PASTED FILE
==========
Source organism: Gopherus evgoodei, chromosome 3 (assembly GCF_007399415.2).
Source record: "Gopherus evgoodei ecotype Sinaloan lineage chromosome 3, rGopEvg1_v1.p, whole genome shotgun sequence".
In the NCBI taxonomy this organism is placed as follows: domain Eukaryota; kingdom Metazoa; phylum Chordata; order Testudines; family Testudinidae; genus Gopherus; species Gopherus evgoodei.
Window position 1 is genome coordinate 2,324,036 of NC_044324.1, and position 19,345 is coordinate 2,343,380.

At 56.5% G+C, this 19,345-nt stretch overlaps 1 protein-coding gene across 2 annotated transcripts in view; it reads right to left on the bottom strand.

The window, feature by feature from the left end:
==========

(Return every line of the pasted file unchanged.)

Source organism: Gopherus evgoodei, chromosome 3 (assembly GCF_007399415.2).
Source record: "Gopherus evgoodei ecotype Sinaloan lineage chromosome 3, rGopEvg1_v1.p, whole genome shotgun sequence".
In the NCBI taxonomy this organism is placed as follows: domain Eukaryota; kingdom Metazoa; phylum Chordata; order Testudines; family Testudinidae; genus Gopherus; species Gopherus evgoodei.
Window position 1 is genome coordinate 2,324,036 of NC_044324.1, and position 19,345 is coordinate 2,343,380.

At 56.5% G+C, this 19,345-nt stretch overlaps 1 protein-coding gene across 2 annotated transcripts in view; it reads right to left on the bottom strand.

The window, feature by feature from the left end: